Recommendation Recommendation Recommendation Recommendation Recommendation Recommendation Recommendation Recommendation Recommendation Recommendation.
Did you bother reading each of those words – or notice I had inserted a number in one of them?
Actually, I didn’t, but you went back anyway and read them again; right?
Unfortunately, that isn’t what happens to the ‘Recommendations’ you make in your Fatal Incident Reports into deaths in custody; people don’t go back and read them again.
When you set out your ‘Recommendations’ designed to learn lessons and reduce deaths in custody, no one takes a blind bit of notice of them – and, what’s worse, your Office ignores the fact they’re ignored too.
Tragically you’re not alone in looking the other way. Independent Monitoring Boards (IMBs) in whose prisons these deaths take place, and to whom monitoring the implementation of these Recommendations should be a priority, ignore them too. Year after year, they simply airbrush them out of their Annual Reports as if they have never been made; I will return to this shortly.
Every single Prisons Ombudsman that’s gone before you in the last 25 years at least had the excuse that they’ve never unlocked a prison cell door and found a prisoner swinging dead with a noose around their neck; but as a former Prison Governor you don’t have the luxury of that excuse. You know exactly what it’s like: the shock, horror, frantic attempts at resuscitation, and the wave of utter devastation that then descends on the whole prison afterwards.
Yet, despite that personal experience deaths in custody keep happening and frequently too; as I write this we are six weeks into 2019 and already 20 people have died in our prisons – 17 of whom have seemingly taken their own lives, and eight definitely have.
Your Office still keeps investigating these deaths, still keeps writing their reports, still keeps making recommendations, and still does absolutely nothing when, time after time, those recommendations are ignored – lamentably this week you’ve done it again.
John Delahaye was 46 years old when he was found dead in his cell at Birmingham Prison on 5 March 2018; let me remind you of the catalogue of errors that lead up to it.
Ten weeks before his death Mr Delahaye was taken from Birmingham prison and admitted to hospital almost certainly having taken an insulin overdose; he returned to prison 24 hours later.
“When Mr Delahaye returned to Birmingham on 1 January following this overdose, there was no handover between hospital and prison healthcare staff and prison healthcare staff did not know he had returned to prison until the next day.
I am also concerned that suicide and self-harm monitoring procedures (known as ACCT) were not started until the day after he had returned to prison. In addition, I have concerns about the way the ACCT procedures were managed when they were started. Staff did not effectively investigate why Mr Delahaye had taken the overdose and healthcare staff were not involved. The ACCT was closed prematurely two weeks later, with little having been done to identify or mitigate Mr Delahaye’s risk to himself. This was compounded by the fact that Mr Delahaye was discharged from mental health services after just one appointment.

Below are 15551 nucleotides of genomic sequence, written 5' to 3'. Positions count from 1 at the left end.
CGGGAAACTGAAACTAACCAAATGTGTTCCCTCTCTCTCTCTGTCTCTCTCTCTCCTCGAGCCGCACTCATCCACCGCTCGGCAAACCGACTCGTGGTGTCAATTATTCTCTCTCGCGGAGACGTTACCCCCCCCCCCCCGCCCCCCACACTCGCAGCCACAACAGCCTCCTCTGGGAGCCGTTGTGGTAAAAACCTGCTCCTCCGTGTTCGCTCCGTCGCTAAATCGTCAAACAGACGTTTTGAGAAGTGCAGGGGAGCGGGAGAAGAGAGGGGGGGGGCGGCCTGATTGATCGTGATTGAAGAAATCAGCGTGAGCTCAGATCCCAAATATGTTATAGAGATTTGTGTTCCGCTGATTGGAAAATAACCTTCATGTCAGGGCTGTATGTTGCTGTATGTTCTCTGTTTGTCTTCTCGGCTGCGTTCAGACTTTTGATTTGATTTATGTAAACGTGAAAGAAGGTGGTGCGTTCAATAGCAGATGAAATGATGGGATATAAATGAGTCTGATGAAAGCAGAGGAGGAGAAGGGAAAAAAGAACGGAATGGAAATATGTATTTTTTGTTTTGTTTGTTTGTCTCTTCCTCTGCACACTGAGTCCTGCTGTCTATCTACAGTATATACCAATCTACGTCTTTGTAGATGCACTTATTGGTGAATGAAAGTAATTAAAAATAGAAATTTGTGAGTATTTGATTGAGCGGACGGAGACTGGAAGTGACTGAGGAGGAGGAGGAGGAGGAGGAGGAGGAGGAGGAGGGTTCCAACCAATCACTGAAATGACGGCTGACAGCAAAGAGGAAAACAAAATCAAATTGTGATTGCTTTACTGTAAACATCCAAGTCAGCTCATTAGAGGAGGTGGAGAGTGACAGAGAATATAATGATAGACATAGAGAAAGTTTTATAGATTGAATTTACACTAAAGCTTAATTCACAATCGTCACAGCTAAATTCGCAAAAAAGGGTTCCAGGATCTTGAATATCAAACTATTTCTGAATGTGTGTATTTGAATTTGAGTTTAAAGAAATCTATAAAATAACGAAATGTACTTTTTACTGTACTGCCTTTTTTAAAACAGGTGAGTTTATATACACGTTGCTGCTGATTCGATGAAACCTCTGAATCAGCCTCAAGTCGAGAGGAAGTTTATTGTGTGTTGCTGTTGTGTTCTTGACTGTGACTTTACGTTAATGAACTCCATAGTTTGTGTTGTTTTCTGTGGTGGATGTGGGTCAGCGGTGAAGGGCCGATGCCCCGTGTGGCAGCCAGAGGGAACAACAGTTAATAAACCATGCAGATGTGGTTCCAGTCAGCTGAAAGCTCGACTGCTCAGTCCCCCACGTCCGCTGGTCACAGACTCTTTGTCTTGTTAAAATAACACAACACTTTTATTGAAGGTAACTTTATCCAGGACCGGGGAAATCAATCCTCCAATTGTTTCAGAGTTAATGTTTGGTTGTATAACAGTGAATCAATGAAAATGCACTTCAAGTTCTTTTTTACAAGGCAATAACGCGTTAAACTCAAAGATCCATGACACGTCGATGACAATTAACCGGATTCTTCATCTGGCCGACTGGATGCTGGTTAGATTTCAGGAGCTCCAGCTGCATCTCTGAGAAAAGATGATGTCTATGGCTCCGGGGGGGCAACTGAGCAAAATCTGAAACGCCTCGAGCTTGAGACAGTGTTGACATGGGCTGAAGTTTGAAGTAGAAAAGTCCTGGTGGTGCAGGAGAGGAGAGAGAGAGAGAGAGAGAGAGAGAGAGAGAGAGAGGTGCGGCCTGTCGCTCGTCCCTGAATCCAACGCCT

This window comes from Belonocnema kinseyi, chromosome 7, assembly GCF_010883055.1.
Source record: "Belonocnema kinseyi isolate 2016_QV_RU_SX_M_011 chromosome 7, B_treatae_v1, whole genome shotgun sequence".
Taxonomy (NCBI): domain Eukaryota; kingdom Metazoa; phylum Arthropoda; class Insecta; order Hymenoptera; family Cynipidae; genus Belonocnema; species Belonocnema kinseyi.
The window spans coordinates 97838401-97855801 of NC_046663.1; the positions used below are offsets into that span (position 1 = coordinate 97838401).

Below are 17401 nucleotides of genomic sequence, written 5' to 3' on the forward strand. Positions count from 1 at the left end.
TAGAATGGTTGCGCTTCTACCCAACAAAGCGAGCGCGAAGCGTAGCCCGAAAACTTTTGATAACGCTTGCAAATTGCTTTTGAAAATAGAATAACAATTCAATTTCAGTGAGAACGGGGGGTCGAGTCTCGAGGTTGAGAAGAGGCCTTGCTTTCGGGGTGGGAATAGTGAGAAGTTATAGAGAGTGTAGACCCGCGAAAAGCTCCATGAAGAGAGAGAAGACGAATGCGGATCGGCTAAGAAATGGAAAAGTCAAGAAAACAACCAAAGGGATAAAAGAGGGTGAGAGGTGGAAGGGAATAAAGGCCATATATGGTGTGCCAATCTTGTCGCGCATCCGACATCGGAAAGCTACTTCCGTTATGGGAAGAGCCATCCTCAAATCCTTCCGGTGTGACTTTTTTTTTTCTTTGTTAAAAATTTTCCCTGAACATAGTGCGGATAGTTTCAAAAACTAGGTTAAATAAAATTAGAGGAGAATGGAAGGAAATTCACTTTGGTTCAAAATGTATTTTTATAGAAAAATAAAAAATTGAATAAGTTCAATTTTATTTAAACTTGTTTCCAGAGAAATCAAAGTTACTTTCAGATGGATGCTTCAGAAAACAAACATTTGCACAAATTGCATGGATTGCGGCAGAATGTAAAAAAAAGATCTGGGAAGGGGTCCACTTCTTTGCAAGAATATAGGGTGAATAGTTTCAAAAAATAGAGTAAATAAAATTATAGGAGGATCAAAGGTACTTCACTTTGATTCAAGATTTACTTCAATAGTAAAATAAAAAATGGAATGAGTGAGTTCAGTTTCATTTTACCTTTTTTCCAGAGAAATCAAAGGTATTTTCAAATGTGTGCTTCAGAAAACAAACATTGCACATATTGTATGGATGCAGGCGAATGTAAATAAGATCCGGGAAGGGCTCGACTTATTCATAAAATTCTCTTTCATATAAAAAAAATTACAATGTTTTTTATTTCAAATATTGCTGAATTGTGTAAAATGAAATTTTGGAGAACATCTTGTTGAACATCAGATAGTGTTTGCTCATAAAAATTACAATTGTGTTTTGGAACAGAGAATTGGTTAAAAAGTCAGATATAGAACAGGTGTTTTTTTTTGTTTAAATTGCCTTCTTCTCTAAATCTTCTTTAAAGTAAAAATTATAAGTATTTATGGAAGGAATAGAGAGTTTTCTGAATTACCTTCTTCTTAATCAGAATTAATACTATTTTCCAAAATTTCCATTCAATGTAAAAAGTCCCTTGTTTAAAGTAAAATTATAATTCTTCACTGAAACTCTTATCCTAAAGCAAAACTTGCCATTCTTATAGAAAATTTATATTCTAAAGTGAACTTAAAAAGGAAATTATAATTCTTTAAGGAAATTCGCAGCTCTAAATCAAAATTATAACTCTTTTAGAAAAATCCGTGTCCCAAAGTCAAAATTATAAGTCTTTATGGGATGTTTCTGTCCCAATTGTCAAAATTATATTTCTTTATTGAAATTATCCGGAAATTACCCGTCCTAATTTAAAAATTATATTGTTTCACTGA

“I am concerned to be repeating recommendations to Birmingham about suicide and self-harm prevention procedures. [emphasis added]
“It is very difficult to understand why Mr Delahaye was allowed to have his insulin back in his possession less than a month after his overdose. I am concerned that NHS guidelines were not followed when this decision was made.
“I also have serious concerns about the way staff at Birmingham conducted roll checks and unlocks. When Mr Delahaye was found on the morning of 5 March, he had clearly been dead for some time and it seems possible that no member of staff had seen him for more than 13 hours.
“This needs to be rectified urgently.
“Staff also failed to use an emergency code when they found Mr Delahaye unresponsive. Although this did not affect the outcome for Mr Delahaye, it could make a critical difference in other cases.”
Now, take a moment to look too at the Birmingham Prison IMB Annual Report published just 10 weeks ago and covering the period in which Mr Delahaye died in the prison. Neither his name, the circumstances of his death, nor the fact that your repeated recommendations had been ignored, are ever mentioned; not even once – they’re airbrushed out of existence; small wonder then why so many consider the IMB as completely and utterly useless?
I would remind you that your Office is not investigating the loss of someone’s property here, but the loss of someone’s life; yet it consistently fails to understand this vital distinction.
I accept the fact you are new to this role, and while there are those who say that as a former Prison Governor you are not the right person to be holding this critical Independent Office, I’m not yet one of them. I think your experience as a Governor means you know where to look, what questions to ask, what answers to demand and having opened cell doors and cut dead people down you know exactly how important all this really is.
The question is: when will we see action from your Office and not just words that everyone, including IMBs, totally ignore?
Editor: The Prisons Handbook for England and Wales